My husband and I kind of shrugged it off. We thought that there was no way that could happen to us. We told ourselves that it was just another scare. We did everything by the book and were convinced everything was going to be fine. We hurried off from that appointment to the third ultrasound.

As we sat in the waiting room before the ultrasound, we joked about whether our stubborn baby had turned. We were excited about getting to see her again. We may have even been a bit cocky as we giggled in the waiting room.

The ultrasound was supposed to take a couple of minutes. They just needed to see her spine. My husband joked with me about our baby while I lay on the table  as the tech worked. We waited to hear that everything was fine and I could get dressed. Instead, the tech asked if I had been losing fluid. She started taking measurements.

A short ultrasound turned into a lengthy ordeal. Our jovial demeanor quickly changed. I became more nervous with each question she asked. She left the room several times to consult with the doctor. I was confused. What was going on?

As the ultrasound concluded, the tech instructed me to get dressed and wait for the perinatalogist. It was the first time that we had formally met the perinatalogist (she had tried to turn Charlie at the previous ultrasound). She explained asymetrical IUGR (growth restriction) and oligohydraminos (low amniotic fluid). I knew that it was not good news. However, I was not sure exactly what it meant. She sent us home with directions to have pretty extensive lab work performed over the next couple days.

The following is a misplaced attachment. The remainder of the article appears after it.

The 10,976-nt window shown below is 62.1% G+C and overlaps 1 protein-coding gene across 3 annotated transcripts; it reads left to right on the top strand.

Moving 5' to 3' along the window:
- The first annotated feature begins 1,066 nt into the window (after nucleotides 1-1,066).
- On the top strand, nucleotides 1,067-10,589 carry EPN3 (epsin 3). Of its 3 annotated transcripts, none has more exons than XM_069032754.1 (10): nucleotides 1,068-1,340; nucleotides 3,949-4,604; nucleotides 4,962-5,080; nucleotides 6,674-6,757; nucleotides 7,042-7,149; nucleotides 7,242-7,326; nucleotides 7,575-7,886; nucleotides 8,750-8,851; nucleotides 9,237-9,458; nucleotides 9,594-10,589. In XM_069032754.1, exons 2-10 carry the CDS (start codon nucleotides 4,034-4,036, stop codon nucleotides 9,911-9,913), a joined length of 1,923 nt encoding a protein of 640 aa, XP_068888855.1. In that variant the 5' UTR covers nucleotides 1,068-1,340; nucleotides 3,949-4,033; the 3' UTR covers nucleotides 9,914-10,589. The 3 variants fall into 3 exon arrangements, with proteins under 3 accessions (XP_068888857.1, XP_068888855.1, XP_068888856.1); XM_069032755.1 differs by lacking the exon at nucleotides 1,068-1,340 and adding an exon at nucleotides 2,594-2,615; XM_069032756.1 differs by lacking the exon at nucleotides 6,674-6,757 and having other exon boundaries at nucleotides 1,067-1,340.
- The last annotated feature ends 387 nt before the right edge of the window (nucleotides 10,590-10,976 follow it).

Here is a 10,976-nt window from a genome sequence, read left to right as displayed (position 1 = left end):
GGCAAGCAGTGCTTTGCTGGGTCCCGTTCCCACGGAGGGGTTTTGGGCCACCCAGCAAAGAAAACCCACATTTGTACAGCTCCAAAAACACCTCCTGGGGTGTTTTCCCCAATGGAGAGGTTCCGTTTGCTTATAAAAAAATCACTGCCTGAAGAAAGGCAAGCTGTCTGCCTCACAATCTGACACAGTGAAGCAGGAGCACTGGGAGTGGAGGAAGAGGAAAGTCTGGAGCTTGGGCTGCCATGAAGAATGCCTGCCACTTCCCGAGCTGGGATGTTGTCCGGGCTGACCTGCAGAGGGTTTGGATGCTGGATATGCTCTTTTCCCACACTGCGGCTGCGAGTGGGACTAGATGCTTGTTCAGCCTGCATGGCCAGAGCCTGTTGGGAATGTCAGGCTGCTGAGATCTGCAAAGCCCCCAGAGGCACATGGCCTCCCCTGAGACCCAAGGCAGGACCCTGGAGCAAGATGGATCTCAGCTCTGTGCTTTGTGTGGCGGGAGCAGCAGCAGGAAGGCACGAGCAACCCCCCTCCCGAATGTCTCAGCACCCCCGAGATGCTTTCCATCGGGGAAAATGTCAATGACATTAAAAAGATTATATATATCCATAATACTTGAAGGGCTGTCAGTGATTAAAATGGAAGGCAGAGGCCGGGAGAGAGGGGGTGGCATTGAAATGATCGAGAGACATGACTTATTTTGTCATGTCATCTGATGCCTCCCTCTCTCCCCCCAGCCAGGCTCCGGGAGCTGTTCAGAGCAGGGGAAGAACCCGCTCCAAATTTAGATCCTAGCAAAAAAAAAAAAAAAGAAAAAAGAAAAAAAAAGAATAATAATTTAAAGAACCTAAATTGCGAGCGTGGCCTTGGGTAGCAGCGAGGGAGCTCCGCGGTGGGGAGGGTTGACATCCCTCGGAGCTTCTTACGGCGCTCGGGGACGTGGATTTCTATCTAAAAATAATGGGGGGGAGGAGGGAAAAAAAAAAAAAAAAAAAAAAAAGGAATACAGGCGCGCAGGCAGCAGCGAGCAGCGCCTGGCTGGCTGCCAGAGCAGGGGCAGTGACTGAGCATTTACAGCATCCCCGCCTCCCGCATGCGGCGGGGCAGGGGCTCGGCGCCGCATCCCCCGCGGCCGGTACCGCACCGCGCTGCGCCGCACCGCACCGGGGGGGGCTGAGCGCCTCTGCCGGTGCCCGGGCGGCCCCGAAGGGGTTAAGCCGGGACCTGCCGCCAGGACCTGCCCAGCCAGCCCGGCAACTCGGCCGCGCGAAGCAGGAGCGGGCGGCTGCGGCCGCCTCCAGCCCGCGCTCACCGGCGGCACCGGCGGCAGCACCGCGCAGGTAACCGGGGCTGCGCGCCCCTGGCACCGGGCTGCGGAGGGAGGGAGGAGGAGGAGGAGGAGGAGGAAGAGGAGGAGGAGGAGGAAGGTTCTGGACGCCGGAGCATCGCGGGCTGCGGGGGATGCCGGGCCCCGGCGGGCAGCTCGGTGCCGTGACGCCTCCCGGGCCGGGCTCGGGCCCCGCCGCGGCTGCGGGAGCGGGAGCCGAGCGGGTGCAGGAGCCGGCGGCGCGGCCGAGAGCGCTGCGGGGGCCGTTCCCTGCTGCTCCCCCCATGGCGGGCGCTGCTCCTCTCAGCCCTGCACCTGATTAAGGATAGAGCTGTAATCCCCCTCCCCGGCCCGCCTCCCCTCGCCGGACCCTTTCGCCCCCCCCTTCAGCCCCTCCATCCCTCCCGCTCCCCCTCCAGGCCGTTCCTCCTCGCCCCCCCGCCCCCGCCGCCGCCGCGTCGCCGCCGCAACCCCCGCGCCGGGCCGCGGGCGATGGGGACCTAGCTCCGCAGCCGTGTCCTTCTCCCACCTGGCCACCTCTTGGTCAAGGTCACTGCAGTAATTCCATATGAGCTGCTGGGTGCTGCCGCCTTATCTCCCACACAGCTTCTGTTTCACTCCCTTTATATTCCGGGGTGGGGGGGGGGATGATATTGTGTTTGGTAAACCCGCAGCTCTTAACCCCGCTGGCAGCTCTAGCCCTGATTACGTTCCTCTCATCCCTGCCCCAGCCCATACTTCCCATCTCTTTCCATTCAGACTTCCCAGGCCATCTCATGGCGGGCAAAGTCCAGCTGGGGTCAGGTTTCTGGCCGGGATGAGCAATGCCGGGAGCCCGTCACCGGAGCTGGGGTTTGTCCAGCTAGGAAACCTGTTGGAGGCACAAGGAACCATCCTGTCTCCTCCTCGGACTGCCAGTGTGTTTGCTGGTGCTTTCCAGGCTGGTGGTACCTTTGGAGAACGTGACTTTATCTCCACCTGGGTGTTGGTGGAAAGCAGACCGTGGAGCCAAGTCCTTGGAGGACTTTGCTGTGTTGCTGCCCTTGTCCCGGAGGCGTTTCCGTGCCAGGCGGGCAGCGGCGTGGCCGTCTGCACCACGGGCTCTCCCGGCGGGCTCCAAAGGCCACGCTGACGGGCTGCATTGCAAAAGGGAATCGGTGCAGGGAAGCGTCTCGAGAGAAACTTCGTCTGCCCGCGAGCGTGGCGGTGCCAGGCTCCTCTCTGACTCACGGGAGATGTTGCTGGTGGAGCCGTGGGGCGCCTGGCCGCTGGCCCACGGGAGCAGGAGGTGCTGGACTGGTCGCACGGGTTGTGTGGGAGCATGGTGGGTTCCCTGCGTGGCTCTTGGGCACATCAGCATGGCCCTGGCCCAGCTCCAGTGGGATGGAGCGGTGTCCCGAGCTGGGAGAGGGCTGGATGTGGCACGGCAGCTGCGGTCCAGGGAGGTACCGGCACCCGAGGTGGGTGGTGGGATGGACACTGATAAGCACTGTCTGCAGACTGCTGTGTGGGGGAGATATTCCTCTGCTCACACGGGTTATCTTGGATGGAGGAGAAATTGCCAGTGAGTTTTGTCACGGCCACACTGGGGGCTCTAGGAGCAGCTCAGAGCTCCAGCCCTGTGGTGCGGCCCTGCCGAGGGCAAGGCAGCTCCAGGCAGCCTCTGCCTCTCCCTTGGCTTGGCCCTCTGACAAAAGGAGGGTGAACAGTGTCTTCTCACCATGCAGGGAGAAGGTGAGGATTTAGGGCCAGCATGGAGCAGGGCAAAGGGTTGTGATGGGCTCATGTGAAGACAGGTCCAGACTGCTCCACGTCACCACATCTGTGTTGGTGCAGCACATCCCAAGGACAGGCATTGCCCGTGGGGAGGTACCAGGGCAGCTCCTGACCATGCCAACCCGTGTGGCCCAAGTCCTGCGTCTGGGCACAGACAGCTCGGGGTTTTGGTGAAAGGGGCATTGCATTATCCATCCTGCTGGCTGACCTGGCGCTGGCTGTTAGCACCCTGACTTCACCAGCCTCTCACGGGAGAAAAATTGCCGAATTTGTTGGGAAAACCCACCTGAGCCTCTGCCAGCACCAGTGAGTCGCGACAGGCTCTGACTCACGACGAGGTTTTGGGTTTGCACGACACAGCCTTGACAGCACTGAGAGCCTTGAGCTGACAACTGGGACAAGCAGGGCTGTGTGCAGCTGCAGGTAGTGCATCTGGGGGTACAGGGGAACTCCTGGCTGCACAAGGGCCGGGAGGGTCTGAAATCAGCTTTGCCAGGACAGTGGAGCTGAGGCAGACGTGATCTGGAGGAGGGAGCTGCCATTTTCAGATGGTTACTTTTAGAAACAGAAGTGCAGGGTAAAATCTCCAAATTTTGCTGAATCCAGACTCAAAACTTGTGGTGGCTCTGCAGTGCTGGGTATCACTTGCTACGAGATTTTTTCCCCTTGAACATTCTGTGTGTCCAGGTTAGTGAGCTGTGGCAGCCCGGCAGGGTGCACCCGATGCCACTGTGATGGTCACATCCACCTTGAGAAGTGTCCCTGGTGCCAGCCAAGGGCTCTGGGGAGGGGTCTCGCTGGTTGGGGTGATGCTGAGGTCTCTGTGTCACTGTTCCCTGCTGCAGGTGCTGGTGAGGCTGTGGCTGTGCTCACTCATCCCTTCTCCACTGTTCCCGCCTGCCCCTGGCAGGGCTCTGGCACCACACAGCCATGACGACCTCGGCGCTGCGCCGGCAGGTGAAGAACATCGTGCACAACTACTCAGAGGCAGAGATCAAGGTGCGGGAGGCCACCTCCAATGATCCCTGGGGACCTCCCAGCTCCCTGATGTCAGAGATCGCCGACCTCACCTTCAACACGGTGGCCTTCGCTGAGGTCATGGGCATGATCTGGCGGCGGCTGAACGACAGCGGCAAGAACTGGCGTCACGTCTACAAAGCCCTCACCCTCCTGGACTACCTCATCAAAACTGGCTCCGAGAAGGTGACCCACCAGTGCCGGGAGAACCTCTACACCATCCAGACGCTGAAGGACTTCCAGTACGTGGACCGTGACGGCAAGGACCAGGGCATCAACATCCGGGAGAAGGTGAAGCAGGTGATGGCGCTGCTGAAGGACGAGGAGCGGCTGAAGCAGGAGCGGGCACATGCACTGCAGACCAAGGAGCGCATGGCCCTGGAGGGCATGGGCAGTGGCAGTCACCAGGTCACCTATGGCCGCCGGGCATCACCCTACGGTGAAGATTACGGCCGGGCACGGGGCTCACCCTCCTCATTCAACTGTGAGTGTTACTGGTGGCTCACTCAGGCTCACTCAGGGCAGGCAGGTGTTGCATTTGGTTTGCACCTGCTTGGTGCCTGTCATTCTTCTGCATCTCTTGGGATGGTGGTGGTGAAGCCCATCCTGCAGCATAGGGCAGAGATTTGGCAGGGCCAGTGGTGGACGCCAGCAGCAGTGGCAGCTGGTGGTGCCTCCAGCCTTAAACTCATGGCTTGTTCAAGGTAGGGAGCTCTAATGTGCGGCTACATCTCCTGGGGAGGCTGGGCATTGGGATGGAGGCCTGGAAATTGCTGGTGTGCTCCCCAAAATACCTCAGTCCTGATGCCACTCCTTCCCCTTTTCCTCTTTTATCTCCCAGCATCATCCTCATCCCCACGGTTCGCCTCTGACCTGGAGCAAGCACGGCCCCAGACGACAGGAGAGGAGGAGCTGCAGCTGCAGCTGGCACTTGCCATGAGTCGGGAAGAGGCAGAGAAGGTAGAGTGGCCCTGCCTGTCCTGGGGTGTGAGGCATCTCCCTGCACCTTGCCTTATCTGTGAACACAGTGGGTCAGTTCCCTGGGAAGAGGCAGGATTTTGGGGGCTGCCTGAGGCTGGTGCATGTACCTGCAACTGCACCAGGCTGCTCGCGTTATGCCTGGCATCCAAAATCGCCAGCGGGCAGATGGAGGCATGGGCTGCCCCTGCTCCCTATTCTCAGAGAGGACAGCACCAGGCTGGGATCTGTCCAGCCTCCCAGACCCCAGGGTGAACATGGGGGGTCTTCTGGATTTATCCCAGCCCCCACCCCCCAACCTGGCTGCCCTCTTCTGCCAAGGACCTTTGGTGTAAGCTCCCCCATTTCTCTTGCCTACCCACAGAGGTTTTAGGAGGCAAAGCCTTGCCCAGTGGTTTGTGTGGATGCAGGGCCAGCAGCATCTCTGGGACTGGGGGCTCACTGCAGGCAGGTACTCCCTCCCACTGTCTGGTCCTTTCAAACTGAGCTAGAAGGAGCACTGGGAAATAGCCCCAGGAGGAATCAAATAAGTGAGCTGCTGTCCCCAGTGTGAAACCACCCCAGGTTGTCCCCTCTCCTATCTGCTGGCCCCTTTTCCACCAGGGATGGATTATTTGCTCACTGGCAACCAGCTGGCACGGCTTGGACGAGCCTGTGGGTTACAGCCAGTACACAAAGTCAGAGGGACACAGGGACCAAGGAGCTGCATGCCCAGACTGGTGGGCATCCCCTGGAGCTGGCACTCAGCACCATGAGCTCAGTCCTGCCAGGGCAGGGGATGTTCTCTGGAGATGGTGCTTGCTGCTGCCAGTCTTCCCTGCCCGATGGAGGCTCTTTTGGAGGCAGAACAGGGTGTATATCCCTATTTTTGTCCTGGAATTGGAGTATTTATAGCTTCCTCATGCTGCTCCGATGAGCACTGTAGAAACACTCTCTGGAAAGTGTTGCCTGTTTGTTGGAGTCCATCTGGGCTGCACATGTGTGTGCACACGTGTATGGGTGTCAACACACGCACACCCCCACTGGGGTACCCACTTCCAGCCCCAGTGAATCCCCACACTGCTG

That evening we had live jazz dinner plans with some friends. My husband wanted to cancel. I insisted that we go. I wanted one last fun night with my baby. Something in me knew that it was my last free night of pregnancy. I wanted to have a special night with Charlie. I fed her a good meal, surrounded her with the love of good friends, and let her hear live jazz. It was the only thing that I knew to do for her.

After we returned home from our night out, I started getting a headache. I assumed it was from stress and worry. It intensified over the course of the next day. There was nothing that helped it. In addition to the headache, I had horrible indigestion that did not respond to treatment. The day after the last ultrasound, I was supposed to have finished up my blood work and turned in my 24 hour sample. Instead, I found myself in the emergency room.

The doctor on call explained that I had preeclampsia. He continued on to say that I may have to deliver that day if my blood work indicated it. I sobbed. I had never heard of babies being born at 24 weeks. How could this have spiraled out of control so quickly?

Fortunately, I did not have to deliver that day. I was admitted to the high risk perinatal unit. I received a series of beta methasone injections to help develop Charlie’s lungs. The perinatalogist explained that the goal was to keep me pregnant until thirty two weeks. I was ordered strict bed rest in the hospital in order to reach that goal. I was not going home until I had my baby.

Every other day, a blood sample was taken. On the days that blood was not taken, an ultrasound was performed. The medical team watched as the preeclampsia increased in severity. During which, there was a battle with my insurance. My insurance held the opinion that  I should be monitored on an out patient basis (an impossible task). The battle ended when my kidneys started to fail very quickly.